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Thursday, 17 December 1992
Page: 5292

Senator SPINDLER (10.37 a.m.) —I seek leave to move amendments Nos 1, 2 and 3 together. Although they deal with slightly different subjects, the underlying principle is the same and it may be convenient to do so.

  Leave granted.

Senator SPINDLER —I move:

  That the House of Representatives be requested to make the following amendments to the Bill:

1.Clause 9, page 3, line 6, omit the clause, substitute the following clause:

  9.(1) All tariff classifications in Schedule 3 to the Principal Act where duty is ascertained by reference to Schedule 5, other than 0406.10.00, 0406.20.00, 0406.30.00, 0406.40.90, 0406.90.90 and classifications within Chapter 64 are amended by omitting all rates expressed to apply from a date.

  (2) Schedule 3 of the Principal Act is further amended and Schedules 4 and 5 of that Act are amended as set out in Schedule 6.

2.Schedule 6, proposed amendments of Schedule 3, pages 11 to 54, items 1 and 3 to 47, omit the items.

3.Schedule 6, page 58, proposed amendments of Schedule 5, omit the amendments, substitute the following amendments:

  "1.Items 1 to 20 and 24 to 29 are amended by omitting `, entered for home consumption on or before 28 February 1993'.

  2.Omit items 21 and 22.".

When this matter was discussed during the debate on the second reading of the Customs Tariff Amendment Bill (No. 2) 1992, the Minister for Industry, Technology and Commerce (Senator Button) pointed out that the reduction in employment and the high rate of bankruptcy in the TCF industries occurred some two or three years ago when the reduction in tariffs had only just begun and when the quantitative restrictions were still in place. That may be true, but people running businesses do anticipate the economic climate that they will have to face and, rather than wait to be made bankrupt, they make other arrangements. They move offshore—in other words, they export jobs—or they simply go out of business; they do not wait to be bankrupted by the Government's tariff reduction program. It is much more relevant to look—and I have put that on record before, too—at what is happening to the TCF industries. An industry which employed 120,000 people is now down to 76,000 in March 1992, and it anticipates that it will be down to 55,000 employees and probably fewer when the provisions of this Bill actually take effect.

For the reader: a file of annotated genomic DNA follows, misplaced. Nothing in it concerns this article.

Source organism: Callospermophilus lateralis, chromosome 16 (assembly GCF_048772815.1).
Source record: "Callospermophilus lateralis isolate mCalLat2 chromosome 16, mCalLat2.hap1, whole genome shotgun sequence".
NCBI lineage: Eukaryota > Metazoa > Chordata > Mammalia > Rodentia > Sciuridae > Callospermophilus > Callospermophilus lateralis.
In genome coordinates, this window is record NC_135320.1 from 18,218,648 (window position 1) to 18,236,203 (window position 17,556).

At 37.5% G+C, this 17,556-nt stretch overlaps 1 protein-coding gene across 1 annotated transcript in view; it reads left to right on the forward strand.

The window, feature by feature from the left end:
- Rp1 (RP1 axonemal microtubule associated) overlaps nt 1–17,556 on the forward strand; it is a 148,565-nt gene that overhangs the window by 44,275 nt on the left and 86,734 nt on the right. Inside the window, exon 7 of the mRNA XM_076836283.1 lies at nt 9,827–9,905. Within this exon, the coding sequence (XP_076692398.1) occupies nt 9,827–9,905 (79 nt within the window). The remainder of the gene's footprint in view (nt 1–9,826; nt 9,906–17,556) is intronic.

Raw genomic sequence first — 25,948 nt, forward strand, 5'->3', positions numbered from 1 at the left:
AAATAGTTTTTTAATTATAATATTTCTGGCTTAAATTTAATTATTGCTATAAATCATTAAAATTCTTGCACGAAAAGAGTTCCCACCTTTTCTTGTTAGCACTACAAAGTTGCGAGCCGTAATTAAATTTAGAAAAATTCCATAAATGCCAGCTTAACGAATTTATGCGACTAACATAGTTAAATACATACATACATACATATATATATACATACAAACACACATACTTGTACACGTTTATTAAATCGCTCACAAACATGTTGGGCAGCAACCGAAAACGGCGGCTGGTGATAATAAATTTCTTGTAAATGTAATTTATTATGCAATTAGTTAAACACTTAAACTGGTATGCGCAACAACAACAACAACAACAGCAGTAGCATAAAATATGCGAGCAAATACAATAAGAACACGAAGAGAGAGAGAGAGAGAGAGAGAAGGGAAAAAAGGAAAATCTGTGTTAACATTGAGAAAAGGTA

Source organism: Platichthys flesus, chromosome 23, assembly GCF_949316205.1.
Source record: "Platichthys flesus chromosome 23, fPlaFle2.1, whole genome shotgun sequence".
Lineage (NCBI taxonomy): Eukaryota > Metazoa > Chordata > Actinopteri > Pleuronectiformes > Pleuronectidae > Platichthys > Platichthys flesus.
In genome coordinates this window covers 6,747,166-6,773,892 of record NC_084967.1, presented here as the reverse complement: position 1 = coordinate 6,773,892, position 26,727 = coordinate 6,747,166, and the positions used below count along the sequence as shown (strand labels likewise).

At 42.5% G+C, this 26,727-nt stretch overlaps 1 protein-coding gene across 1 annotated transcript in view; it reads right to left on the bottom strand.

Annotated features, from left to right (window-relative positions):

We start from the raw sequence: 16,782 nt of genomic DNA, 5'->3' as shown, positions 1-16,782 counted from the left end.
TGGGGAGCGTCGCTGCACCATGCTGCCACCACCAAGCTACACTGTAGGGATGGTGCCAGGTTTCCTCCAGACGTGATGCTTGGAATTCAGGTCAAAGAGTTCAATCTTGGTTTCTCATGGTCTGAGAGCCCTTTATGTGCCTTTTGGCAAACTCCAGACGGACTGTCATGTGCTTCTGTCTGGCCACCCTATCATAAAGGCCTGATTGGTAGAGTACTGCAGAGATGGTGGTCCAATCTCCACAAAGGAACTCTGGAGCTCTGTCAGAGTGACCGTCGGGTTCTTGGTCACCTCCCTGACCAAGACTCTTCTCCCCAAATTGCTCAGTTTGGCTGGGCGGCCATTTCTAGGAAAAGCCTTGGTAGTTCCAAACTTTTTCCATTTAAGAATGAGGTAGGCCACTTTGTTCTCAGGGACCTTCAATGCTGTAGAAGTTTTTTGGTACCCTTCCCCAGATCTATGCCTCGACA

Let me restate what this Bill proposes to do. It will remove all quantitative restrictions on TCF products, as well as putting in place the tariff reduction program that the Government has enunciated. It is the considered view of the industry that it will decimate what is left of that industry. I know that it has been argued that we cannot continue to make T-shirts when Chinese factories are able to pay less than $20 for a 48-hour week and when they do not have to cope with the sorts of environmental constraints, social constraints and work safety constraints that we impose on our manufacturers. The question arises: are we prepared to sink to their levels and are we prepared to throw on the scrap heap those people who are now currently in the industry?

  The Minister cited the TCF Development Authority report in glowing terms, and I agree with him that a lot of worthwhile work is being done. However, there is no evidence that the people who are being retrenched in this industry are able to find alternative employment. The point was made by Mr Alan Trumble, the President of the TCF Council, that the majority of people working in the industry—and this is self-evident—are essentially semi-skilled, even unskilled, and very often have a poor command of English. It is, therefore, difficult for them to find other employment. We as a community have a choice: are we prepared to continue to pay a slightly higher price for TCF products that we purchase, or are we going to raise higher taxes to pay more unemployment benefits to pay people to do nothing, with all the destructive social consequences that this brings?

  Mr Trumble also made a very telling point. He said that a lot of his work force and the work force of other people in other enterprises in the industry consist of migrants that have been brought to this country to do jobs that we Australians were not prepared to do, and are we now going to say to them, `You have done your job, we do not want you any more, we will throw you on the scrap heap'? It is for these reasons that I have moved these requested amendments, which will remove those provisions of the Bill which totally remove all quantitative restraints and which institute the tariff cutting program.

  I should also stress—and it has been misrepresented to some extent by Senator Ferguson, speaking for the Opposition, and by the Minister—that we are not suggesting that we should have high tariff walls around Australia forever after. We appreciate that the industry must restructure, and that in time we must reduce manufacturing of products that can be done much more economically in other countries. What we are quarrelling with is the speed. What we are quarrelling with is the fact that it coincides with the current recession, which is deepening the economic problems of the industry and which is deepening the misery of the people concerned with it.

  I believe it is a extremely insensitive step for the Government to implement at this point of time; and at this stage one might say that the only hope appears to be Dr Hewson, who on Friday is possibly going to reconsider the coalition's position on tariffs.